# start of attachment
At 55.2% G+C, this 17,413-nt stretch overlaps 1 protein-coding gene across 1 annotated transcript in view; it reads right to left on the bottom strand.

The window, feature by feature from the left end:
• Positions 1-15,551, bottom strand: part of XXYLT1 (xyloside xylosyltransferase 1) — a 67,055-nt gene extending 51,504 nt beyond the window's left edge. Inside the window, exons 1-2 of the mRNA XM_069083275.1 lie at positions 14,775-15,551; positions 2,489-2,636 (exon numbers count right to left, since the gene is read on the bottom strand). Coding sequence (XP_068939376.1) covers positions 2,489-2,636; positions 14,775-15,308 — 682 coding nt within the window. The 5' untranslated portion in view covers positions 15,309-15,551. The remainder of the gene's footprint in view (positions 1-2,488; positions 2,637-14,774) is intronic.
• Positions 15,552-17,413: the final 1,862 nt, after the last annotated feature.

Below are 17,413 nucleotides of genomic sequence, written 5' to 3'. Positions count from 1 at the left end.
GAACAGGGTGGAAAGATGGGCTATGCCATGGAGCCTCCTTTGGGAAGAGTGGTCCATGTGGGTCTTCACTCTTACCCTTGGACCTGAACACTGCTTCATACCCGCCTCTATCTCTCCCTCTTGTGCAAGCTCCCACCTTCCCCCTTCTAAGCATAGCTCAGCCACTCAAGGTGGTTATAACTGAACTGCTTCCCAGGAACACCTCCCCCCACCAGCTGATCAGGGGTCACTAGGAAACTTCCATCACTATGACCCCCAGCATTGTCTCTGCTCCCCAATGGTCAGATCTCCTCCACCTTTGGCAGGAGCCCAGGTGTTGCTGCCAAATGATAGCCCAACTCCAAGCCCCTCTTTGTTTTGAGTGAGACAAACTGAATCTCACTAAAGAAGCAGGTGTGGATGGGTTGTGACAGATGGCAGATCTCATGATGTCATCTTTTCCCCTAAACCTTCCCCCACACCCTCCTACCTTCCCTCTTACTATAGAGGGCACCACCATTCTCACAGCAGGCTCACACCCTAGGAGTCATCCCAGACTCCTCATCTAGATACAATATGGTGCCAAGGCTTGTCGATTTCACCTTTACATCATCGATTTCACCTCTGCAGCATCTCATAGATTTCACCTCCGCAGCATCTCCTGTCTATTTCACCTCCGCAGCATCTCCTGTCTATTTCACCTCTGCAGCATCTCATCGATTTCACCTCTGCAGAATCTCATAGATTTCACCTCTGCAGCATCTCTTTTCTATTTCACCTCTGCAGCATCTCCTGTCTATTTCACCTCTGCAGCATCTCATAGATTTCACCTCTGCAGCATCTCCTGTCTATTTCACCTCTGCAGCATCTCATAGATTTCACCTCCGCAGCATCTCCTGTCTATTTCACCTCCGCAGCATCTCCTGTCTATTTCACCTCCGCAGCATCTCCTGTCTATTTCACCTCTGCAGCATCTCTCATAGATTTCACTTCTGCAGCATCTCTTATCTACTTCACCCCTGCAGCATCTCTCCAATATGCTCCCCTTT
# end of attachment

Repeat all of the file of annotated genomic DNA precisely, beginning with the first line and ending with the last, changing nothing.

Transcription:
At 55.2% G+C, this 17,413-nt stretch overlaps 1 protein-coding gene across 1 annotated transcript in view; it reads right to left on the bottom strand.

The window, feature by feature from the left end:
• Positions 1-15,551, bottom strand: part of XXYLT1 (xyloside xylosyltransferase 1) — a 67,055-nt gene extending 51,504 nt beyond the window's left edge. Inside the window, exons 1-2 of the mRNA XM_069083275.1 lie at positions 14,775-15,551; positions 2,489-2,636 (exon numbers count right to left, since the gene is read on the bottom strand). Coding sequence (XP_068939376.1) covers positions 2,489-2,636; positions 14,775-15,308 — 682 coding nt within the window. The 5' untranslated portion in view covers positions 15,309-15,551. The remainder of the gene's footprint in view (positions 1-2,488; positions 2,637-14,774) is intronic.
• Positions 15,552-17,413: the final 1,862 nt, after the last annotated feature.

Below are 17,413 nucleotides of genomic sequence, written 5' to 3'. Positions count from 1 at the left end.
GAACAGGGTGGAAAGATGGGCTATGCCATGGAGCCTCCTTTGGGAAGAGTGGTCCATGTGGGTCTTCACTCTTACCCTTGGACCTGAACACTGCTTCATACCCGCCTCTATCTCTCCCTCTTGTGCAAGCTCCCACCTTCCCCCTTCTAAGCATAGCTCAGCCACTCAAGGTGGTTATAACTGAACTGCTTCCCAGGAACACCTCCCCCCACCAGCTGATCAGGGGTCACTAGGAAACTTCCATCACTATGACCCCCAGCATTGTCTCTGCTCCCCAATGGTCAGATCTCCTCCACCTTTGGCAGGAGCCCAGGTGTTGCTGCCAAATGATAGCCCAACTCCAAGCCCCTCTTTGTTTTGAGTGAGACAAACTGAATCTCACTAAAGAAGCAGGTGTGGATGGGTTGTGACAGATGGCAGATCTCATGATGTCATCTTTTCCCCTAAACCTTCCCCCACACCCTCCTACCTTCCCTCTTACTATAGAGGGCACCACCATTCTCACAGCAGGCTCACACCCTAGGAGTCATCCCAGACTCCTCATCTAGATACAATATGGTGCCAAGGCTTGTCGATTTCACCTTTACATCATCGATTTCACCTCTGCAGCATCTCATAGATTTCACCTCCGCAGCATCTCCTGTCTATTTCACCTCCGCAGCATCTCCTGTCTATTTCACCTCTGCAGCATCTCATCGATTTCACCTCTGCAGAATCTCATAGATTTCACCTCTGCAGCATCTCTTTTCTATTTCACCTCTGCAGCATCTCCTGTCTATTTCACCTCTGCAGCATCTCATAGATTTCACCTCTGCAGCATCTCCTGTCTATTTCACCTCTGCAGCATCTCATAGATTTCACCTCCGCAGCATCTCCTGTCTATTTCACCTCCGCAGCATCTCCTGTCTATTTCACCTCCGCAGCATCTCCTGTCTATTTCACCTCTGCAGCATCTCTCATAGATTTCACTTCTGCAGCATCTCTTATCTACTTCACCCCTGCAGCATCTCTCCAATATGCTCCCCTTT